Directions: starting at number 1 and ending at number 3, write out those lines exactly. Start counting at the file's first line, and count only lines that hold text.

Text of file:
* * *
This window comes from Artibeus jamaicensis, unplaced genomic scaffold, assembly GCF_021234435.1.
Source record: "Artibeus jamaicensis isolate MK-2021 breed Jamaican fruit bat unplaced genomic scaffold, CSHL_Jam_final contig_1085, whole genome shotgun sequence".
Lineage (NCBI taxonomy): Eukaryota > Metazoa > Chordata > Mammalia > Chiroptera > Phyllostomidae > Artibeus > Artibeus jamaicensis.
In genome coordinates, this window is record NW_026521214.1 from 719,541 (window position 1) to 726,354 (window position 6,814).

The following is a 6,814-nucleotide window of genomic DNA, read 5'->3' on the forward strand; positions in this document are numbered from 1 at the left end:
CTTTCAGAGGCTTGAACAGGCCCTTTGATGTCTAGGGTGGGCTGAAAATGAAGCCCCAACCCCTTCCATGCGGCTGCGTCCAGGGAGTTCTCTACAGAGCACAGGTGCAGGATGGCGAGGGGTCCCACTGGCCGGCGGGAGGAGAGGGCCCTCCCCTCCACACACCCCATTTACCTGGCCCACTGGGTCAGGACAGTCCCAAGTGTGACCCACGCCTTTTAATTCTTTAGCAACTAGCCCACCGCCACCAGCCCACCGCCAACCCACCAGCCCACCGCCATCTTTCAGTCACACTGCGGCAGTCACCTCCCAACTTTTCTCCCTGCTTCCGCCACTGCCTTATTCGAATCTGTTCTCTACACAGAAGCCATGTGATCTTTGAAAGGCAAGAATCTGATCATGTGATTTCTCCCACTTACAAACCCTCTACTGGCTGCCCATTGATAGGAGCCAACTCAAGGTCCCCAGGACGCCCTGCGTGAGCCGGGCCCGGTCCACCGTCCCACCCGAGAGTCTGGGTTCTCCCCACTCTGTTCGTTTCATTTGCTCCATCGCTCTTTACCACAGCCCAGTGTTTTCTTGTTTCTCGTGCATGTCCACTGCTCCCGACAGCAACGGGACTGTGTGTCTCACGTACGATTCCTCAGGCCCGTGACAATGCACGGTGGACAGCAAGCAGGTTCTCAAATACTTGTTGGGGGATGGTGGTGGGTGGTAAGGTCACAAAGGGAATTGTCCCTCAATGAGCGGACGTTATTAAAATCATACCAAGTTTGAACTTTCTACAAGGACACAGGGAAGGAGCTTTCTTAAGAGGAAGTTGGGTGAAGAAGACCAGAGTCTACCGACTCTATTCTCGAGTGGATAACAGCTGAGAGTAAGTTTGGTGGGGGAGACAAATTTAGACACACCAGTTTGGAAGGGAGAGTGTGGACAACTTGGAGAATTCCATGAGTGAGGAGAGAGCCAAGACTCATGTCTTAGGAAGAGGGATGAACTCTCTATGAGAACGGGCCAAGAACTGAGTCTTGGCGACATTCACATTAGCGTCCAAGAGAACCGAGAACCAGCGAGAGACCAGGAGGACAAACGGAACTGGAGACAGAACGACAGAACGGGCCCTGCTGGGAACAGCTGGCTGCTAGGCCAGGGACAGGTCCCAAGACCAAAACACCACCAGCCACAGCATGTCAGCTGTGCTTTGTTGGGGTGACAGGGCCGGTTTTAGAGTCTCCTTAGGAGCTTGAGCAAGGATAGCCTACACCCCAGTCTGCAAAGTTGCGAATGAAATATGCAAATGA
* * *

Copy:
This window comes from Artibeus jamaicensis, unplaced genomic scaffold, assembly GCF_021234435.1.
Source record: "Artibeus jamaicensis isolate MK-2021 breed Jamaican fruit bat unplaced genomic scaffold, CSHL_Jam_final contig_1085, whole genome shotgun sequence".
Lineage (NCBI taxonomy): Eukaryota > Metazoa > Chordata > Mammalia > Chiroptera > Phyllostomidae > Artibeus > Artibeus jamaicensis.